The sun peeked out this afternoon after a solid week of rain and we decided to open up the hive and see how the bees are adjusting to the move. By external observations I’m seeing the bees return with pollen, previously orange, I found this lady with white pollen. I wonder where she was playing?

She's got white pollen. I'm curious where she got it.

Unfortunately, after smoking ourselves and then dawning the suit we attracted the attention of a couple neighbors walking by. The secret is now out. Hopefully this doesn’t cause any trouble down the line.

Opening the hive, I found the super to be virtually empty of bees, however they had done an excellent job uncapping some of the honey and draining the cells. Though there was still plenty to have. The top brood box was in a similar state. Empty of bees, with a little bit of action on the full honey frames. However, once I got to the bottom brood, where I had left the bees a week ago, my expectations were high.

… though I should pause here to think a bit.  Understanding that when I pulled the burr-comb out 12 days ago I halted ALL bee making business, as I removed all Brood from the hive. So any hive growth would have been, well, unnatural.. cosmic? spontaneous? I’m not sure why I was expecting such an explosion in population when I know that it takes 21 days to develop a bee. So when I found the box stagnant, my heart sank, but only momentarily until my rational, as discussed, kicked in. I then carefully evaluated each frame until I arrived at the bee covered frames. Arriving at the bees I slowed down and carefully examined each frame. Honey-flip-honey, replace. Then Brood-flip-brood, larvae, and…. eggs! she’s been here! (PHOTOS HERE)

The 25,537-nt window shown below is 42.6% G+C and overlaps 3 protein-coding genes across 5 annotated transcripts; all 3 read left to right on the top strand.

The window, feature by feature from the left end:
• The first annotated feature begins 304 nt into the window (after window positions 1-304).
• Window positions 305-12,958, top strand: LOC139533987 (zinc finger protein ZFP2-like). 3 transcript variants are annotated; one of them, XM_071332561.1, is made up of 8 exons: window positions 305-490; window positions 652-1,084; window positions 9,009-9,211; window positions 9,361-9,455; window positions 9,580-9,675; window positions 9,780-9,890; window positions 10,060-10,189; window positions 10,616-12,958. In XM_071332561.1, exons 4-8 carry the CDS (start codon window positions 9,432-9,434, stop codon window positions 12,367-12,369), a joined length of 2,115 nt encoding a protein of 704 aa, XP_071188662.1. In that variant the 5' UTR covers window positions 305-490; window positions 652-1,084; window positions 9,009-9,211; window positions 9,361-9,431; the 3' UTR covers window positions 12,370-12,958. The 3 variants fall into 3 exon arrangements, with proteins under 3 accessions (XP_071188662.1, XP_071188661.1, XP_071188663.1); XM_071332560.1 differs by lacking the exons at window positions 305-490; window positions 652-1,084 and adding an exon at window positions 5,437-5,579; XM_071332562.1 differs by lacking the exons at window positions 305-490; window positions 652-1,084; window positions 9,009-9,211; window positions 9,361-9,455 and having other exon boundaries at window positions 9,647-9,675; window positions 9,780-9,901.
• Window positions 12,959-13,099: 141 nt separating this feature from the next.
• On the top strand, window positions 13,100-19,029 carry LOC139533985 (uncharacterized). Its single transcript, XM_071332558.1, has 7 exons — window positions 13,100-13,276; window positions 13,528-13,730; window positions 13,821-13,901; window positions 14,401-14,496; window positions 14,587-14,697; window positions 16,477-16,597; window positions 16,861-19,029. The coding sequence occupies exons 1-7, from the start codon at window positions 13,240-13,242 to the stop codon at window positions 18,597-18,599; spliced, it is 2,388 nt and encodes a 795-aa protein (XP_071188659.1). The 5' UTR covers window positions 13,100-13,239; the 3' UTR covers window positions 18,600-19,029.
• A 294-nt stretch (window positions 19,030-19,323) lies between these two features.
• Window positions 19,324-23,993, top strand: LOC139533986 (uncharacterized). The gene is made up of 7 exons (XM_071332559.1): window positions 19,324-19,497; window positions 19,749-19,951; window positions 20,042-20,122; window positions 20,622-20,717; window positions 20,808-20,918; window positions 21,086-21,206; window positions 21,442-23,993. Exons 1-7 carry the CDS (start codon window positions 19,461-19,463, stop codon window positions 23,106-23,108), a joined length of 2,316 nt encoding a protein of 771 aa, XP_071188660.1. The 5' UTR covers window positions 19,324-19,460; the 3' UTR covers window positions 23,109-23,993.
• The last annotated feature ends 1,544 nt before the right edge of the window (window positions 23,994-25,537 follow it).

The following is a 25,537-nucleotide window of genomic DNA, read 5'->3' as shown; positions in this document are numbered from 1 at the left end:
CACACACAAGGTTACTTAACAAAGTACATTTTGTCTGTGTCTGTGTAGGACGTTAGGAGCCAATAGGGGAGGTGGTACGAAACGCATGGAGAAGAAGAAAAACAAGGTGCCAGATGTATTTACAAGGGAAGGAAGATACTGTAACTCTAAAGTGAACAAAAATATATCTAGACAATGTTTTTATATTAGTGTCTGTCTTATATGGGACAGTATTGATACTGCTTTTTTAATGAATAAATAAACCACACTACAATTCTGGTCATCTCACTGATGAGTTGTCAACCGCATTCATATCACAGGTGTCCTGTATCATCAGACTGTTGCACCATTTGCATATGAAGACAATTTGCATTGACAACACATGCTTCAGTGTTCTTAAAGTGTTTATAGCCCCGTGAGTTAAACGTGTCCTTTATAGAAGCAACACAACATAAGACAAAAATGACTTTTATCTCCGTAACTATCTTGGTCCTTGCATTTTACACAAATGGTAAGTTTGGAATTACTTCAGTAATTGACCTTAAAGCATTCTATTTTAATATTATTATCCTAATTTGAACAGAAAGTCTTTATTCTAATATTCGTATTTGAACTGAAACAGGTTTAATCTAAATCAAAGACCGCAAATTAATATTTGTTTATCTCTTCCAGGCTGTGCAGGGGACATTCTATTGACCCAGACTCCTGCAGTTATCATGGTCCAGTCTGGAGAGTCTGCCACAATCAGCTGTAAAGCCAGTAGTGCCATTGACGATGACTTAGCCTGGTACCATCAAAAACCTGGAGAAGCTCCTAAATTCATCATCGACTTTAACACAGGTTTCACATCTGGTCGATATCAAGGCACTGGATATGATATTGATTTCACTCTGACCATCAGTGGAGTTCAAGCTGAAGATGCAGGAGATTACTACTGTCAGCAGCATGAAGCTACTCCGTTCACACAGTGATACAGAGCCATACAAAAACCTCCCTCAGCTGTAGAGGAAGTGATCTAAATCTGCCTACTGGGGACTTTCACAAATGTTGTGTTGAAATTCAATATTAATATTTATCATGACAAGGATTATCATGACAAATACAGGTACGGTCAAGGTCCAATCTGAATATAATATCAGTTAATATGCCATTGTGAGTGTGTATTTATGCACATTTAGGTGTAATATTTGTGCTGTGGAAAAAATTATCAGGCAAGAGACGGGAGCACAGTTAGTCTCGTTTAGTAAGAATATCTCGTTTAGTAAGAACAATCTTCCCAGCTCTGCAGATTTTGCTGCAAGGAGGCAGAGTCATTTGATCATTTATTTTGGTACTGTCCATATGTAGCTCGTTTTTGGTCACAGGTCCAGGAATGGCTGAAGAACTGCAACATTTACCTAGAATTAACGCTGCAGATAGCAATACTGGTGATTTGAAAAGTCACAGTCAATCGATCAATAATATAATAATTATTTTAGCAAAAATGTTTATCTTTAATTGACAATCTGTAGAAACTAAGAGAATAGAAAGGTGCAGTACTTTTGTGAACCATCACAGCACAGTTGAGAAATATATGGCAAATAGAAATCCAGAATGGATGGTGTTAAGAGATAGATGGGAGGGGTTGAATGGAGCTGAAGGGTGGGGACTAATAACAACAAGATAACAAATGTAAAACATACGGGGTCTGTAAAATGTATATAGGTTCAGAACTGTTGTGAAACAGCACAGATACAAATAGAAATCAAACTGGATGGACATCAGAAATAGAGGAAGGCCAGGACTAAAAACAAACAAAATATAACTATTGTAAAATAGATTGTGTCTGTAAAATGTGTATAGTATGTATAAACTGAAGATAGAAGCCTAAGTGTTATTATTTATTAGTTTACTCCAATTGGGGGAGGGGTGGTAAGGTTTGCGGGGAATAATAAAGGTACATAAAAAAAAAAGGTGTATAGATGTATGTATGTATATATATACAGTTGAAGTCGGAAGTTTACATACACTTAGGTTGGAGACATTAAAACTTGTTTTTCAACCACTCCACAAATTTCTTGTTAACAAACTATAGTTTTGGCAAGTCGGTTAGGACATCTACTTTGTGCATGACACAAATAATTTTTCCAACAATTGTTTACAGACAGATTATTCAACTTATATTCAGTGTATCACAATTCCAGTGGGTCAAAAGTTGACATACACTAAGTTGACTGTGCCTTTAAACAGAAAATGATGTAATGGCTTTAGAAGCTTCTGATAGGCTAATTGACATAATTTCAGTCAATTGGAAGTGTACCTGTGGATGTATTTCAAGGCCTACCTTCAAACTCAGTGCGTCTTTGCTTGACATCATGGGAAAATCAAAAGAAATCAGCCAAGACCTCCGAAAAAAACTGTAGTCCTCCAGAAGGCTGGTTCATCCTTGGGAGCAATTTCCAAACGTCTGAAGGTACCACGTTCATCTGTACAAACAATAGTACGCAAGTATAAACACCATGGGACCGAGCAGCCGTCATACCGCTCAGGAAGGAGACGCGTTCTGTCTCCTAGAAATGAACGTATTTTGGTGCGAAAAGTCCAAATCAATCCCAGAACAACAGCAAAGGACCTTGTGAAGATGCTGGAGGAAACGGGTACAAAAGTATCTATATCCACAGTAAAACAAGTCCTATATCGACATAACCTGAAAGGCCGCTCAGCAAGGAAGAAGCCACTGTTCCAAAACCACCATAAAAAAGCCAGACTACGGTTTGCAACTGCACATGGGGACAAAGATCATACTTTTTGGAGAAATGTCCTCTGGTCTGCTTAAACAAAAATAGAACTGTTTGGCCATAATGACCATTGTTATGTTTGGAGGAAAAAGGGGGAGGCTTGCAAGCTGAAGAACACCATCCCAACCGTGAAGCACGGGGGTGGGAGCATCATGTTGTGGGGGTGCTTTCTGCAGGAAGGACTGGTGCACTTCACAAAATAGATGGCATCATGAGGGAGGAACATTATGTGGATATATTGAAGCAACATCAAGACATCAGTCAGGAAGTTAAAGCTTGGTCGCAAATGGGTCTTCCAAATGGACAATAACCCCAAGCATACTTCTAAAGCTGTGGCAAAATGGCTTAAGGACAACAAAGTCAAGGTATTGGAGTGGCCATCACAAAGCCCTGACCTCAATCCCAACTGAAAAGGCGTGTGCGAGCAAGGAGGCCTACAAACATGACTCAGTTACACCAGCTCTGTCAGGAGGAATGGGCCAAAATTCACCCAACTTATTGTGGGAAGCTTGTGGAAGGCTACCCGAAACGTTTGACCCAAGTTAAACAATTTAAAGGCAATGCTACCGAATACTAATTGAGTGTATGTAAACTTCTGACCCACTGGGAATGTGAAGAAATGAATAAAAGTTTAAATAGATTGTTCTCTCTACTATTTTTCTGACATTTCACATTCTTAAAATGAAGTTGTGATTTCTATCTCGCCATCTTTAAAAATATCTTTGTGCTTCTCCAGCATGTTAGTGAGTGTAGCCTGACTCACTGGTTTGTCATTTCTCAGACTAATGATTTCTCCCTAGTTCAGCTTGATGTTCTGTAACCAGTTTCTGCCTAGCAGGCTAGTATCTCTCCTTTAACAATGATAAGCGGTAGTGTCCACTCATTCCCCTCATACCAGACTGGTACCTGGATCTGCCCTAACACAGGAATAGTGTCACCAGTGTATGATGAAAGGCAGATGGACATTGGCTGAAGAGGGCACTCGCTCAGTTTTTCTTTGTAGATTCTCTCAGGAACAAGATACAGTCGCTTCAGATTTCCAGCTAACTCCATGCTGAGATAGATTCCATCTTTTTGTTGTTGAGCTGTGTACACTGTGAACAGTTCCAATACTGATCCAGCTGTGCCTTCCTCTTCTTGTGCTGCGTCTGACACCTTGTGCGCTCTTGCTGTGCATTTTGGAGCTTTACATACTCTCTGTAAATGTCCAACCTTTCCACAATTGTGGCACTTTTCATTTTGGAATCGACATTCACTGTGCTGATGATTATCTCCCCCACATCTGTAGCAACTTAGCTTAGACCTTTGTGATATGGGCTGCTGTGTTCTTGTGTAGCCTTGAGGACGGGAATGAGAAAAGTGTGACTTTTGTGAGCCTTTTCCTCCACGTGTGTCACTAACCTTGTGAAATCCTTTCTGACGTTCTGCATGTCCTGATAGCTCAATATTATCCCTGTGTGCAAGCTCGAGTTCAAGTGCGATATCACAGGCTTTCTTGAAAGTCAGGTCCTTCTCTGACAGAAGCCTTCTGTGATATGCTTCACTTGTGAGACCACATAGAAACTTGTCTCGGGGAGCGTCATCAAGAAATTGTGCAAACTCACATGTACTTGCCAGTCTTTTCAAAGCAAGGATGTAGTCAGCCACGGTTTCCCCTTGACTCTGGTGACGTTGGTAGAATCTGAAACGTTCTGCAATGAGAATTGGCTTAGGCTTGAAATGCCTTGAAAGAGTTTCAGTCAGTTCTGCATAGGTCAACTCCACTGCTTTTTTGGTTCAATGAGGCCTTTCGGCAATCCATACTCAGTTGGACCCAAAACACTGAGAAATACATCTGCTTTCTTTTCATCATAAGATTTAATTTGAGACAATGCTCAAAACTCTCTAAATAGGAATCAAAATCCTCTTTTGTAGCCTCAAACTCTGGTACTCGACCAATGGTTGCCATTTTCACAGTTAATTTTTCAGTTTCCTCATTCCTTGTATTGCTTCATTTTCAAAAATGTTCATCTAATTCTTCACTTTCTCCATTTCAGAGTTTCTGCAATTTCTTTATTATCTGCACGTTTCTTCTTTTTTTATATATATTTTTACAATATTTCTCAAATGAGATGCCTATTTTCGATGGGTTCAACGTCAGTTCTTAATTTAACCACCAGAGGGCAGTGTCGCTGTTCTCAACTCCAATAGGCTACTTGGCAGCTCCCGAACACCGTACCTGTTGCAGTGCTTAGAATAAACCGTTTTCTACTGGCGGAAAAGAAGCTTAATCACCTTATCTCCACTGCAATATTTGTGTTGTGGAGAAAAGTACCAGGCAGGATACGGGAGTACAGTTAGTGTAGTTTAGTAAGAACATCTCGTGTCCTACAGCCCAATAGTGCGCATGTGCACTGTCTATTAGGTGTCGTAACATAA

Looking closely at this photo you'll see eggs, larvae, and capped larvae to pre-pupae. (Bottom Up)

Let me take a minute to remember the developmental cycle of the bee… Eggs are laid (the tiny grain like objects in the bottom of the photo), and are eggs for three days, then they develop into larvae and smothered in royal jelly (the white coils, mid-photo). They are larvae until 7-8 days. At that point the cells are capped and the bee develops into a pupae (brown cells at the top of the photo). Remembering that the oldest development could have only started 12 days ago, my oldest developed bee is in it’s ‘white-eyed’ stage and still has close to 10 days left in it’s development, which means the first bees to be born here are going to be Christmas Bees!

As you can see from the photo, we found the a good collection of brood, larvae, and eggs, which means the queen had been in the hive within the last three days… and that means she was most likely sitting on the frame of bees I was looking at. I examined closer and then POP! there she was (that was a figurative pop)

Bees on a frame with brood. Can you find the Queen?

I gently replaced the ‘queen-frame’ and then slowly scooted the other frames over. Made some changes to center the brood frame in the hive and wrapped everything back up. I was pleased with the relative ease of the event and returned to sweeping the bricks.